9. 9. Several options can be considered to set up the project organizationProject Organization Client Side Project Organization Consulting Project Organization • Project Sponsor • Engagement Manager or Account – Buyer of the project Executive – Can provide resources and eliminate – Provide oversight roadblocks – Senior client interaction • Steering Committee – Exploiting identified new opportunities • One Project Manager • Project Lead – Face-off for Consulting Project • Project Team Manager • Subject Matter Experts – Enough time to discuss project flow and contribute to / validate content • Market Research Arm • Core Team • Project Management Office – Joint team approach – “Responsible” for the project • Extended Team – “Consulted” or “Informed” for the project • Other Client Stakeholders 17
  10. 10. Think about client satisfaction and overdelivery already when planning theproject Thoughts on Structuring the Project  Ensure that the person designing the project is close to the problem of the client  Ensure enough time for the deliverables – Consider lengthening the project timeline and lowering the resource levels to accommodate for information gathering or scheduling wait time  Frontload deliverables to have enough time towards the end – Major value add can often be provided once the major deliverables are available (developing and communicating the “so what’s”, mobilization for initiatives, upselling)  Build in contingency for the unforeseen 19
  11. 11. Most management consulting type deals are sold as fixed price Fixed Price Projects Time and Material Projects Use for projects with  Use for projects with – Clear deliverables – Variable scope – Limited risk – Scope chance or significantly clarified during the project – Initial scoping projects – Staff augmentation Clients appreciate fixed price projects  Clients prefer T&M projects when – Pays for deliverables, not time – They need flexibility on deliverables – Gives planning security – They understand the variability in scope – Eliminates need for time management for client  Considerations Considerations – Sometimes we prefer not to disclose daily rates – Plan for contingency buffer (usually 10%) – If you can apply high enough rates, you can • Usable for unforeseen events still apply a risk buffer to use for unbillable time • Usable for overdelivery • Overdelivery – Validate project plan with experts • Correcting delivery mistakes – Be clear in your proposal what is in and out of scope 21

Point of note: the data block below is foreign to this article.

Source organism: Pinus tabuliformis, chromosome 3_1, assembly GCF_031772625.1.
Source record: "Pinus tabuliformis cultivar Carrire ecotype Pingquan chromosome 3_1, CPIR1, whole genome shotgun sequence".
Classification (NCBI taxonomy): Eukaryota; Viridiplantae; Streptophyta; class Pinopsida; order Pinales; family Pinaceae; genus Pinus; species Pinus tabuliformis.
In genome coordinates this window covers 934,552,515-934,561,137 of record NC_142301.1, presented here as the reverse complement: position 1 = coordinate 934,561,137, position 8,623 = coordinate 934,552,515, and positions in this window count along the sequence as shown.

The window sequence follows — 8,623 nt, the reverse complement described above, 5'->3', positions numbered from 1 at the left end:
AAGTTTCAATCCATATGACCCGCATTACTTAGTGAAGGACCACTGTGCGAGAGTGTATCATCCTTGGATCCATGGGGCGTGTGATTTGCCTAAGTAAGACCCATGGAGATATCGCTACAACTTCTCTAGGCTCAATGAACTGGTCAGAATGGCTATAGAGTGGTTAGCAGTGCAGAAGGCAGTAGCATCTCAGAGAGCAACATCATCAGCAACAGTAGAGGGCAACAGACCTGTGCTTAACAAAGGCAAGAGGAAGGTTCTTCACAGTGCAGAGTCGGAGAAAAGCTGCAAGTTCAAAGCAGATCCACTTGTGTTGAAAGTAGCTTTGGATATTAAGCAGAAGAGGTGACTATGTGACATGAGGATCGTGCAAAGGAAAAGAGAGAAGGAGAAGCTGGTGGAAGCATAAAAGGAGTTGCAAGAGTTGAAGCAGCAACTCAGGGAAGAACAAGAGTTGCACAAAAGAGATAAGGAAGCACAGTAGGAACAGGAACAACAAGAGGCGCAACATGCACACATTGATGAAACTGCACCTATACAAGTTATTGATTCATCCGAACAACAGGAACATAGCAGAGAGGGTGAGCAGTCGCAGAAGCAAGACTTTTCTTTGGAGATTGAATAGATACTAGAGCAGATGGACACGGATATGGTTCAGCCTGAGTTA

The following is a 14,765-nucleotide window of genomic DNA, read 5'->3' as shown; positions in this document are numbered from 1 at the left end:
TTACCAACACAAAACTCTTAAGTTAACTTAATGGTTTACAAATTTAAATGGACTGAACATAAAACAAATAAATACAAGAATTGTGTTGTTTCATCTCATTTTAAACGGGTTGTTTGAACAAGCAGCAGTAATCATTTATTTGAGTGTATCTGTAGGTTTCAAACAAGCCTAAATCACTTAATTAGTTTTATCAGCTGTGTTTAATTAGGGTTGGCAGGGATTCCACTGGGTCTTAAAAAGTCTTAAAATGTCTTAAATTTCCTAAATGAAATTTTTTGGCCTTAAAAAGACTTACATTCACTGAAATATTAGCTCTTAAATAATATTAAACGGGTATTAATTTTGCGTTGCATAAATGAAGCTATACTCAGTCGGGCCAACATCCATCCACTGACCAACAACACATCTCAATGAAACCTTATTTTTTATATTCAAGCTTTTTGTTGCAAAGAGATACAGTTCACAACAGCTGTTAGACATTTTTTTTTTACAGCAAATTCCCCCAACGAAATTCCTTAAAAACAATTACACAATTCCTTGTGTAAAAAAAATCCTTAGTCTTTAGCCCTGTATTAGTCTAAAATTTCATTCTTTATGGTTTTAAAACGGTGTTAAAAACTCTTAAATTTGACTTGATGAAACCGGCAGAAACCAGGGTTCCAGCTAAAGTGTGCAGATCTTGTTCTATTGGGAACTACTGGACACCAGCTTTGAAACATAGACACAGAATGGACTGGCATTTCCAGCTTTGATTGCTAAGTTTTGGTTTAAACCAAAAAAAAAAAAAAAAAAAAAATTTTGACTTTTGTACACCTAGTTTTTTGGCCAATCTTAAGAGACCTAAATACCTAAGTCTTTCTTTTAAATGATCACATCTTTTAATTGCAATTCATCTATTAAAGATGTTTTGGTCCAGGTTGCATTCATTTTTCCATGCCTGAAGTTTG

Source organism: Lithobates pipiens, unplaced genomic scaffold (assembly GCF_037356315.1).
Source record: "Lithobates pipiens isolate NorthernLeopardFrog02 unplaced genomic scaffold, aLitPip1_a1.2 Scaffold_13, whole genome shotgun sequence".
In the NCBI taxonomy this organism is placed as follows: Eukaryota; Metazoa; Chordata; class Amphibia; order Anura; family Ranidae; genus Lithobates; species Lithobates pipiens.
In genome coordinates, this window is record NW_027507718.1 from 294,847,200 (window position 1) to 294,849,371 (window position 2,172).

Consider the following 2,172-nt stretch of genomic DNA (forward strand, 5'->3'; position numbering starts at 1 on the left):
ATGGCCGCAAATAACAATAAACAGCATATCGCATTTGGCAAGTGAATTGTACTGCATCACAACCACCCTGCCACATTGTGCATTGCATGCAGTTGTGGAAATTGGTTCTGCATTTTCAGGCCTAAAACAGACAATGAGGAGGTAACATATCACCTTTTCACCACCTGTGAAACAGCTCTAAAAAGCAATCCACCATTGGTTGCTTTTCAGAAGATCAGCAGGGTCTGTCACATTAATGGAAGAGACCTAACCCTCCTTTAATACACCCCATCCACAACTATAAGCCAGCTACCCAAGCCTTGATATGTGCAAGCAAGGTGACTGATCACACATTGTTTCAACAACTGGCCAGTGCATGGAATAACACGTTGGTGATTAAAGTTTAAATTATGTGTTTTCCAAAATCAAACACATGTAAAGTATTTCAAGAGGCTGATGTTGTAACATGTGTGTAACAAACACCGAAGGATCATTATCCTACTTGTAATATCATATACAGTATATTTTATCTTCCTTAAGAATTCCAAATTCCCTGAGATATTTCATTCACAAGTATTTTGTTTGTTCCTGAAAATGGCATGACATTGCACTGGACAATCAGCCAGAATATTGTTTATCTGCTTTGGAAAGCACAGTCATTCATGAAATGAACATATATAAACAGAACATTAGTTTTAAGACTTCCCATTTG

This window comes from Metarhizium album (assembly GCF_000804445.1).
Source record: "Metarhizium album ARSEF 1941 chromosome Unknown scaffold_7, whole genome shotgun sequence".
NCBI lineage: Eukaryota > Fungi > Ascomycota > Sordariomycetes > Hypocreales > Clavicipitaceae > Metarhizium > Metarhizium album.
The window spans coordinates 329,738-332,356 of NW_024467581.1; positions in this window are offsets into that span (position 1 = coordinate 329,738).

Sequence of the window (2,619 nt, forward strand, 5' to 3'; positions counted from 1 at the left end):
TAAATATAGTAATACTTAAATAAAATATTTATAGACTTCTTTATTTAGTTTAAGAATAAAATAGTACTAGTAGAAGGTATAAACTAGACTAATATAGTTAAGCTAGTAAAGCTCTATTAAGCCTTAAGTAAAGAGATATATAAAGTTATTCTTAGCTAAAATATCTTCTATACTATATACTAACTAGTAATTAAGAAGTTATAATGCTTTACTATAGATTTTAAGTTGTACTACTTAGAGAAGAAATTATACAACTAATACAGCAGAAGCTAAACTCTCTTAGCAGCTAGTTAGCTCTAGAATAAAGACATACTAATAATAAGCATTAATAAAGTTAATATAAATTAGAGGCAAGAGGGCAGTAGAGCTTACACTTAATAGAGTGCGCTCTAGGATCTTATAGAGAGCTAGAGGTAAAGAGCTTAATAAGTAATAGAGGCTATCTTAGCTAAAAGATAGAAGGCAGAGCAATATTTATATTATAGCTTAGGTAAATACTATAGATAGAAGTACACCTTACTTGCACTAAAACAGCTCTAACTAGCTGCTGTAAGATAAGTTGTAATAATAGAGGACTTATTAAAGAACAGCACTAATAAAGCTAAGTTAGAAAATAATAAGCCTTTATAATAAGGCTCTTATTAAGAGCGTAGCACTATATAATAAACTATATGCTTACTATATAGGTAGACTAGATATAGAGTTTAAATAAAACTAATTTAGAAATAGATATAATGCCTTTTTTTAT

12. 12. Agenda Overall Proposal and Project Design Flow Assess the Client Willingness to Pay Shape Project Objectives and Scope Define Project Structure and Resource Use Price the Project Project Structuring and Pricing Exercise Conclusions 23
  13. 13. With a new device, Client’s drug has the opportunity to significantlyexpand its market presence  Client drug operates in a highly competitive and crowded market – There are 9 brands approved by the FDA in the US, with limited product differentiation – Market is fragmented with the top 2 drugs having 20 – 25% market share and the rest of the market divided among the remaining 7 players – The client’s drug currently holds between 4.8 - 5.0% market share and is experiencing flat growth  In the absence of product differentiation, acquiring new patients, easy administration of the drug and patient support services are key drivers to gaining and maintaining market share – Since Healthcare Professionals typically don’t switch patients (unless mandated by insurance), acquiring new patients and keeping them on the therapy for the recommended duration is critical for product success  Prior to the new device, the drug was a niche player facing brand specific issues such as: – Higher than competition patient discontinuation rate, – Level of quality in customer service, and – Tier-position with payers versus competition  The recent launch of the new device creates an opportunity to reassess the drug’s potential and significantly grow sales. 25
  14. 14. Agenda Overall Proposal and Project Design Flow Assess the Client Willingness to Pay Shape Project Objectives and Scope Define Project Structure and Resource Use Price the Project Project Structuring and Pricing Exercise Conclusions 27
  15. 15. Final Comments Always start with the (potential) budget of the client – Project Scoping is largely dependent on the clients ability to pay Pay attention to objectives of the client – what is the real problem? Define the project as if you would be on the delivery team – Plan for the unexpected – For complex projects, plan in contingency time or resources Ensure a collaborative project approach – Through project organization design – Through project planning Staff the project with the right capabilities – Functional expertise – Level – not to high, not to low Don’t price bottom up – price market oriented with the clients budget in mind – Consider our differentiation in the client’s eyes 29